ROBERT LOVELL AND GEORGE BURNETT, MINOR DISCIPLES OF PANTISOCRACY
THE literature of political enthusiasm, since it is largely the product of eager youth aflame with Utopian visions, may often provide a very poor exhibition of the powers of understanding. But it is rich in what Bacon calls "the virtues of the will and the affections." This is true of the literature of the early period of the French Revolution in England and particularly of its most splendid vagary, the scheme of Pantisocracy fathered by Coleridge and Southey. And it is true even more particularly of the two minor disciples of Pantisocracy, Robert Lovell and George Burnett. Because they did not grow to intellectual stature comparable with that of their friends, they have not perhaps received full credit for their part in the Pantisocratic enterprise. The average reader has been so blinded by the coruscations from the minds of the youthful Coleridge and Southey that he has seen very obscurely the figures and knows little of the careers of the minor members of the original company of Utopian dreamers.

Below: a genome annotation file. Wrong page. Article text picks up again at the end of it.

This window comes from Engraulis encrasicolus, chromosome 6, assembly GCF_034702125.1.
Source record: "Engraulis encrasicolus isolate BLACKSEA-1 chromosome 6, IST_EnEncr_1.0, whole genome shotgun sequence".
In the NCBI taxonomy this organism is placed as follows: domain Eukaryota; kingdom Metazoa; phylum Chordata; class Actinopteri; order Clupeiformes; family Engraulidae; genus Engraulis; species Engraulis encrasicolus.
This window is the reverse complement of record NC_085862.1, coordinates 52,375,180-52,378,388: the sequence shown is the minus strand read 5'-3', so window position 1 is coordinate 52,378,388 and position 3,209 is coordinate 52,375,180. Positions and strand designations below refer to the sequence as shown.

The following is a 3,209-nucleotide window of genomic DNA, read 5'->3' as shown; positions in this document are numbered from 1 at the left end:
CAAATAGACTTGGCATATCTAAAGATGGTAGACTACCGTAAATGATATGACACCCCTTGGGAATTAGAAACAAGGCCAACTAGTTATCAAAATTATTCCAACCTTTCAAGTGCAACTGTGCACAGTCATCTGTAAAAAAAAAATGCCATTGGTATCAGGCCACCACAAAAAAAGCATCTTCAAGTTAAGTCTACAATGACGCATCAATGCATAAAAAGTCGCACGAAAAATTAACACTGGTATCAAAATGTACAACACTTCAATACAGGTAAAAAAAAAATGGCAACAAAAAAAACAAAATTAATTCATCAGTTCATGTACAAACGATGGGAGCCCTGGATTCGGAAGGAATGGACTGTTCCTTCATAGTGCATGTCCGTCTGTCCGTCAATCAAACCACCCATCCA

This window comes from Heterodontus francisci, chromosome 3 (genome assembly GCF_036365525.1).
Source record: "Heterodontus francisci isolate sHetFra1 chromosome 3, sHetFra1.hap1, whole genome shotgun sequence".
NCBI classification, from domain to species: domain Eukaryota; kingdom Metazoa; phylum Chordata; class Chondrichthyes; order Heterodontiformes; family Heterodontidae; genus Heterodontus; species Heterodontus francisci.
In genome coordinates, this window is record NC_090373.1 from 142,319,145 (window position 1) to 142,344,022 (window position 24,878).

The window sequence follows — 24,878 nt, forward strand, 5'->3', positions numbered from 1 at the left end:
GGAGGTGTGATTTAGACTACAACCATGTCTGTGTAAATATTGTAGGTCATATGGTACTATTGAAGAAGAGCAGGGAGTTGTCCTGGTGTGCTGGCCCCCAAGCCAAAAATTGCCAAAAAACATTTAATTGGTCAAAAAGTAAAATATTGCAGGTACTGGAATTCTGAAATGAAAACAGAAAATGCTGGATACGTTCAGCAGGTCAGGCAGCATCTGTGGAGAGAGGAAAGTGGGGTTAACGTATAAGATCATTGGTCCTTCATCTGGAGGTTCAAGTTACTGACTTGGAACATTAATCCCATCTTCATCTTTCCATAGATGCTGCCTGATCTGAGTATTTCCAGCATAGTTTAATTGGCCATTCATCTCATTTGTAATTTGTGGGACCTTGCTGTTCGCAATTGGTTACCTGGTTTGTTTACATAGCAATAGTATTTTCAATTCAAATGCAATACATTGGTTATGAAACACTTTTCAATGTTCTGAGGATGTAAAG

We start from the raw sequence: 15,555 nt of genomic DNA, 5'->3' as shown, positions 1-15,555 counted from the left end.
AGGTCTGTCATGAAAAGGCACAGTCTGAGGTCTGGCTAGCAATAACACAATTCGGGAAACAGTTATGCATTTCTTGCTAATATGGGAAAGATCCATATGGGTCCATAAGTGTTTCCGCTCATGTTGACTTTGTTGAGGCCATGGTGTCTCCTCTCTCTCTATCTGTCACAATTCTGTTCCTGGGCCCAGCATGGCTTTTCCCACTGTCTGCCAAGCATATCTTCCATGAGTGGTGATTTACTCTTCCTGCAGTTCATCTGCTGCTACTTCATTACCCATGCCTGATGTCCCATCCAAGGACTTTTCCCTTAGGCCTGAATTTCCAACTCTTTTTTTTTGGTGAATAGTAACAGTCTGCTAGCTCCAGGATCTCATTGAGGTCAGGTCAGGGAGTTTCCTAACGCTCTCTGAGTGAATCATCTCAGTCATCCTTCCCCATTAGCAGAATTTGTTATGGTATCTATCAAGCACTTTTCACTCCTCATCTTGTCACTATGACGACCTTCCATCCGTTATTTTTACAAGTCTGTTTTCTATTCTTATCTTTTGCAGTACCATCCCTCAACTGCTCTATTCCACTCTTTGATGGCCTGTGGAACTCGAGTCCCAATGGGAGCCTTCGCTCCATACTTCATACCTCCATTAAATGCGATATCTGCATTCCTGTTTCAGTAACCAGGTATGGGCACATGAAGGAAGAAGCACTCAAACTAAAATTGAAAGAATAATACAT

No biographical sketch of Robert Lovell exists. The Dictionary of National Biography does not honour him with an article. We first meet him in a letter of Southey to Grosvenor C. Bedford from Bath December 14, 1793:
The gentleman who brings this letter must occupy a few lines of it. His name is Lovel. I know him but